A reminder that the process with these Carib Lit Plus Caribbean arts bulletins is to do a front and back half of the month, updating as time allows as new information comes in; so, come back, or, if looking for an earlier installment, use the search window. (in brackets, as much as I can remember, I’ll add a note re how I sourced the information – it is understood that this is the original sourcing and additional research would have been done by me to build the information shared here – credit and link back if you use).
Arts and Culture
Commonwealth Writers – the entity behind the Commonwealth short story competition, the Adda platform and various developmental initiatives (some of which – e.g. publication in Pepperpot: Best New Stories from the Caribbean, participation in the Aye Write literary festival, participation in a writing workshop and, coming out of that, a reading and this article commission, the Carib Lit editing workshop and the reading at Moray House in Guyana, publication on the Adda platform, – I’ve benefited from) has changed its name to Commonwealth Foundation Creatives on account of it being no longer just about writers but about creative practitioners from all disciplines. You can follow them on twitter, facebook, and instagram. (Source – email@example.com email)
Tropical Arts is a new online marketplace and gathering spot for artists, creatives, photographers, and collectors. Operating out of Curacao, it invites registration broadly from creatives in the Caribbean and the diaspora. “The site’s goal is to support the livelihoods of the creative community as well as to rewards collectors with works (both digital and physical), digital assets, and storytelling that illuminates the rich culture and traditions of the region.” (Tropical Arts) Once signed in, artists can create an account and upload digital works. “You can spotlight any of your works and we’ll pay for the minting so you can show them off as NFTs. Or you can list them for sale in the marketplace.” (promotional artist email) This is strictly For Your Information; please do your due diligence – especially as I am not knowledgeable about non-fungible tokens (though the site includes a FAQ that explains all that) – and ensure you understand fully what you are signing up for. (Source – promotional artist email)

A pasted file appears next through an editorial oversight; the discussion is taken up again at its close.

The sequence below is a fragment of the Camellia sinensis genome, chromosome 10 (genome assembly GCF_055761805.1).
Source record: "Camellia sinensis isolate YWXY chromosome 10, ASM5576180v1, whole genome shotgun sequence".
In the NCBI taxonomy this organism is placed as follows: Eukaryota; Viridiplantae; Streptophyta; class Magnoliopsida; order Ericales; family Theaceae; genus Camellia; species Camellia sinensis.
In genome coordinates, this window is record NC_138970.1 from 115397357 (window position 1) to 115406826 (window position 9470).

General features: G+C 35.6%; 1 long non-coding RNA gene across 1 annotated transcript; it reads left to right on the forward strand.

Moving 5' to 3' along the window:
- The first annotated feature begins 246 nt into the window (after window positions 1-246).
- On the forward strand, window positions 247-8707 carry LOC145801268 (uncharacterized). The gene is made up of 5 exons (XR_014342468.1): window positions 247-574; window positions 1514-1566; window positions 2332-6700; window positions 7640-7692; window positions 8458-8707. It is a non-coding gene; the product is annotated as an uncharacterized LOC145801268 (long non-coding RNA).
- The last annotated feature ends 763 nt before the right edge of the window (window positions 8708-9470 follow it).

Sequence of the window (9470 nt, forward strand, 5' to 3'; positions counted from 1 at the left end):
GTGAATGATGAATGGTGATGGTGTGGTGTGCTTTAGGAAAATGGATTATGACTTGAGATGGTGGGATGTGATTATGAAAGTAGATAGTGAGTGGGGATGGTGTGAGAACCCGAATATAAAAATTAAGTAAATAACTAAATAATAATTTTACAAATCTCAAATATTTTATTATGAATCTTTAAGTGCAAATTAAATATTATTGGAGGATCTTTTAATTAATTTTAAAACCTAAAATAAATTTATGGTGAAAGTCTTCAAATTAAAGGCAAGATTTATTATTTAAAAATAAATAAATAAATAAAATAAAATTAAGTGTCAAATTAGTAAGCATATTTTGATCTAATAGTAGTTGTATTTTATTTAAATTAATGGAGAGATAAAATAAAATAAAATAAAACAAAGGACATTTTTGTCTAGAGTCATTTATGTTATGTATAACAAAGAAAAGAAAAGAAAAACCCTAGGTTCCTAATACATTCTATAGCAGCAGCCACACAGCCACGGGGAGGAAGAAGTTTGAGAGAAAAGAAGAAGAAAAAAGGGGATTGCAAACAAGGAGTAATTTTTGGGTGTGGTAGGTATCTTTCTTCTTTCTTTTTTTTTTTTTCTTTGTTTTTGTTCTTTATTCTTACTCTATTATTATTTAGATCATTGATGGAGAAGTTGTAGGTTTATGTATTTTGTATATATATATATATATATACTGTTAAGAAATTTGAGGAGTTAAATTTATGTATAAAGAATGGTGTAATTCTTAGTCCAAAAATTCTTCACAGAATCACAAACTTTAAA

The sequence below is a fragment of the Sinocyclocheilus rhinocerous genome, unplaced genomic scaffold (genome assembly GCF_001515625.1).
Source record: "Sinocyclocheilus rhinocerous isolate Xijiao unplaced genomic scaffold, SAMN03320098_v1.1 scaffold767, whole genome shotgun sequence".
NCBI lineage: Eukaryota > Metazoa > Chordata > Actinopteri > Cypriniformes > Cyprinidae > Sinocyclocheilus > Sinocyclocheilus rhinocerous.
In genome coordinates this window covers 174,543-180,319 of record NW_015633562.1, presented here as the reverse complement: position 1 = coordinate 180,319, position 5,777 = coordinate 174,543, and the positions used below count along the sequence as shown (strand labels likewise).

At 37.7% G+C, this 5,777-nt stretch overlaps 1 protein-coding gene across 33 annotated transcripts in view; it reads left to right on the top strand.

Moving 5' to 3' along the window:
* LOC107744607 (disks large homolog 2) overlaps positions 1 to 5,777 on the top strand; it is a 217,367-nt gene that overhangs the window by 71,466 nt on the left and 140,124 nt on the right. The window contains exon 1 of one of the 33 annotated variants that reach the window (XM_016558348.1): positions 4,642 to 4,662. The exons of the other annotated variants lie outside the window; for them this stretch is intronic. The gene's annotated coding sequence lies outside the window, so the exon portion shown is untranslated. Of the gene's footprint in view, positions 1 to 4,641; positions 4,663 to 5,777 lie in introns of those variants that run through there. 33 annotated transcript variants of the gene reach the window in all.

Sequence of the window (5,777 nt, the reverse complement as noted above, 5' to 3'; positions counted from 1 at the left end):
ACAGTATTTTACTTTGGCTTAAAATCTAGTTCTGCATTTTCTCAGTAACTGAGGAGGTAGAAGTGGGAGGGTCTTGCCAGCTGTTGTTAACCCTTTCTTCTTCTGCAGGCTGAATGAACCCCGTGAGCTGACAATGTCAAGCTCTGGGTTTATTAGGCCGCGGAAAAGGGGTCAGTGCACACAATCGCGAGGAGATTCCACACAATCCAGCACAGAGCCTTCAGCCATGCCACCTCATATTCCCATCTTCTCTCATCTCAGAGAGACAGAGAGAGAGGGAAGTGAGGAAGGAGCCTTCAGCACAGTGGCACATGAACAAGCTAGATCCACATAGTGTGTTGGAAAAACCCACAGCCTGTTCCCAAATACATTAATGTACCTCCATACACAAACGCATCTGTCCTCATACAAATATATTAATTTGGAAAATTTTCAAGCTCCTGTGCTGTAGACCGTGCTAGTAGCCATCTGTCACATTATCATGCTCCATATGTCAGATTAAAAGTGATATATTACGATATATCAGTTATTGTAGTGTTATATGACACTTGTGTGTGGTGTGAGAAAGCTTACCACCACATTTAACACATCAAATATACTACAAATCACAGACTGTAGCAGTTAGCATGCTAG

“Rashad Hosein has won the 2022 NGC Bocas Youth Writer Award, which comes with a cash prize of TT $5,000, sponsored by the National Gas Company of Trinidad and Tobago Limited. The announcement was made on Saturday 7 January at an award ceremony honouring the young finalists for the award, hosted at The Writer’s Centre by the NGC Bocas Lit Fest.
The 24-year old author was selected as the winner from four finalists, with his short fictional work “Saga”. Hosein has already established himself as an writer to watch, after winning the John Steinbeck Award for Fiction last year from Reed Magazine. He has also been a finalist for the BCLF Elizabeth Nunez Award for Caribbean Writers, was longlisted for the Galley Beggar Press Short Story Prize, and shortlisted twice for the Commonwealth Short Story Prize in 2019 and 2021.
Launched in 2021, the NGC Bocas Youth Writer Award recognises and celebrates young authors of T&T birth or citizenship, aged 25 and younger.” (Source – Bocas email)
A Caribbean writer has again won the T S Eliot Prize (the last was Roger Robinson in 2019). “Anthony Joseph has won the TS Eliot prize for his collection Sonnets for Albert, described as “luminous” by the judges. Joseph takes the £25,000 poetry prize, which this year saw a record 201 submissions.” (The Guardian) “Sonnets for Albert, which was shortlisted for the Forward prize for best collection last year, is an autobiographical collection that weighs the impact of growing up with a largely absent father.” Joseph is an accomplished poet who has published five poetry collections and eight albums to critical acclaim and awards recognition. The Trinidad and Tobago born Joseph is resident in the United Kingdom. The T S Eliot Prize is named for one of the 20th centuries greatest poets who was a founding member of the Poetry Book Society which started the prize now run by the T S Eliot Foundation. Derek Walcott, a Nobel Laureate, of St. Lucia became the first non-white and explicitly Caribbean writer (previous winners having come from Ireland, England, the US, Scotland, Canada, and Australia). He won in 2010, 17 years after the prize was launched. Robinson, UK of Trinidad and Tobagian ancestory, followed, and now Joseph.
(Source – various on Facebook)
Books and Other Reading Material